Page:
Speaking to the opening session of the ERE Recruiting Conference & Expo here in San Diego, ERE’s CEO Ron Mester told the hundreds of talent acquisition leaders in direct language that “You have a lot of work to do to improve … No one should be satisfied with a C+ or a B.” At another point in his hour-long presentation of a broad and extensive ERE survey of recruiters, their leaders, their bosses, CEOs and hiring managers, Mester said it will take a rethinking of the process to get to an A. “Rethink it,” he urged. “Challenge everything that you’re doing today.”
Unveiling some of the findings of the late March survey completed by more than 1,300 during his State of Recruiting presentation, Mester turned a spotlight on the disconnect between what the respondents agree should be the key measures of recruiting’s performance and what recruiting leaders and their teams believe is where the actual emphasis lies. keep reading…
Recruiting is finally moving away from transactional thinking and beginning to understand how to better connect and engage with relevant candidates. We are not there yet, and I may be too optimistic, but many recruiters are making the transition to engage candidates and improve their experience and are therefore making more hires, increasing candidate satisfaction, and bringing in people who become productive faster and stay longer. An exemplar here is Google that has dropped many of its previous job requirements and adopted ones based on data and results.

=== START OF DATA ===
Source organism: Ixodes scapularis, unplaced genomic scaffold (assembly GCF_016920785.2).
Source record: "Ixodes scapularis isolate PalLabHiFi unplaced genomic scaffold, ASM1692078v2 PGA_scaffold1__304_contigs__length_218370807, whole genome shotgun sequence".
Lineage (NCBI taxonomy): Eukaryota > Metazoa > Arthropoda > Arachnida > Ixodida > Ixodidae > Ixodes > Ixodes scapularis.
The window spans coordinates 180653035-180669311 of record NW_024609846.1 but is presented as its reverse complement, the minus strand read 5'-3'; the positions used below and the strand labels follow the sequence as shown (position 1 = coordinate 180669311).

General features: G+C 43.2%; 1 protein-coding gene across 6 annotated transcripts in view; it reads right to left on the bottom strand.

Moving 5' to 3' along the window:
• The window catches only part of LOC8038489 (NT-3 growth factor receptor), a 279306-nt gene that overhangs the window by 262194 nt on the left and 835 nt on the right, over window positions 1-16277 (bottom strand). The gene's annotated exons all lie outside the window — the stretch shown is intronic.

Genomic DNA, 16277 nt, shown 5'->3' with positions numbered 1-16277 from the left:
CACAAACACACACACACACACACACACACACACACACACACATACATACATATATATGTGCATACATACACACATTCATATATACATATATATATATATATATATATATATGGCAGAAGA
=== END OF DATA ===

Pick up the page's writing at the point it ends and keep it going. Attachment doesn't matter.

We are moving slowly through the hype of technology into the deeper waters of understanding candidate psychology and motivation. Over the next five years I expect to see much less focus on tools and technology, and much more use of them to really engage candidates and improve the experience they have in finding the right use of their skills.
Here are the four trends I see unfolding. They will not all be competed in 2014 but they will certainly be well underway in many organizations. I’d love your comments and feedback.
The Internet is celebrating its 25th birthday this week. 1989 was also the year the Berlin Wall came down, protests rocked China’s Tiananmen Square, “The Simpsons” debuted on TV … and HR was changed forever.